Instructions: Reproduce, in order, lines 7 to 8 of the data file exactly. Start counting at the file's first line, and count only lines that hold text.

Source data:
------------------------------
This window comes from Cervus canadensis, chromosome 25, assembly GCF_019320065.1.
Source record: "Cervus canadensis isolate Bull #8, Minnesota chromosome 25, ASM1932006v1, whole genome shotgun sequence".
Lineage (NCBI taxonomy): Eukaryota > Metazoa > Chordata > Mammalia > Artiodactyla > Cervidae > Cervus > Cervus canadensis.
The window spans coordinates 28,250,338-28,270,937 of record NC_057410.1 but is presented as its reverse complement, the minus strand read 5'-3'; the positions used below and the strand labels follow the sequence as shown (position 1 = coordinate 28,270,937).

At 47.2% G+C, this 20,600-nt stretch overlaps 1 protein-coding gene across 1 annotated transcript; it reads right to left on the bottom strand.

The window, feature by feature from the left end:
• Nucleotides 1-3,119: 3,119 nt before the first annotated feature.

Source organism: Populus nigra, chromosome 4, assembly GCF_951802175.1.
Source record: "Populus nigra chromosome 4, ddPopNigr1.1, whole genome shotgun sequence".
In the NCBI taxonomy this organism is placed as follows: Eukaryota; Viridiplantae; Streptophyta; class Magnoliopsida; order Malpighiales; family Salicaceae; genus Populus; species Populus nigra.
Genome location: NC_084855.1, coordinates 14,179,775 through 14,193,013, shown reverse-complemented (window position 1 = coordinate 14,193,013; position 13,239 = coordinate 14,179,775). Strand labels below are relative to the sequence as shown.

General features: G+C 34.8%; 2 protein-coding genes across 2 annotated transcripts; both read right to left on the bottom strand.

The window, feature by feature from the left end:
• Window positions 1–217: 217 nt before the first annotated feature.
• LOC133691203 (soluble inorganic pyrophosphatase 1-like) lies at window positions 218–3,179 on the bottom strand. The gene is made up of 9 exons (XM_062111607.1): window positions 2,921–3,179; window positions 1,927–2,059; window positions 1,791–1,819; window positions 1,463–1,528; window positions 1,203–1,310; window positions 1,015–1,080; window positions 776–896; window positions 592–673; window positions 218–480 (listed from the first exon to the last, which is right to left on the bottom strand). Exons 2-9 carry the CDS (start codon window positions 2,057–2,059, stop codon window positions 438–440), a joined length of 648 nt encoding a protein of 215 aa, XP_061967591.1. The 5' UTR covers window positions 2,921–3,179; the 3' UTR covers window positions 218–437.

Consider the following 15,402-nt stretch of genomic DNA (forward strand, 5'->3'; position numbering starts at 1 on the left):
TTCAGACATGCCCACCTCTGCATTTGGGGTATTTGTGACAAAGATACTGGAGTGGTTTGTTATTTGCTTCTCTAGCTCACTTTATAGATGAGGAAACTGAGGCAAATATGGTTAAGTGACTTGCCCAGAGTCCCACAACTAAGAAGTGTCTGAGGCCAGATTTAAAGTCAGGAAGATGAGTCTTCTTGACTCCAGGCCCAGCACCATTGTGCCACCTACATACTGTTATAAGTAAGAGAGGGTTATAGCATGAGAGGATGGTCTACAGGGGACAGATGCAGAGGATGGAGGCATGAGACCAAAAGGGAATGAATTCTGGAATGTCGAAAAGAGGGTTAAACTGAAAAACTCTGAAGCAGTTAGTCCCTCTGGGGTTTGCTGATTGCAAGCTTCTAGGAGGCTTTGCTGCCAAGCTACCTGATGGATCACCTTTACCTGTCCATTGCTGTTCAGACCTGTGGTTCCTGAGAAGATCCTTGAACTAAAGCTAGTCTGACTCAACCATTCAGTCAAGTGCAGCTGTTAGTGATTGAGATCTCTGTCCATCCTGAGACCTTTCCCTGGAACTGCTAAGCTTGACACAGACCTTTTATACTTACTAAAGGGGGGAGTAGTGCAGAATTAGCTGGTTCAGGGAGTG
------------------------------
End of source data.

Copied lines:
• Nucleotides 1-3,119: 3,119 nt before the first annotated feature.

Source organism: Populus nigra, chromosome 4, assembly GCF_951802175.1.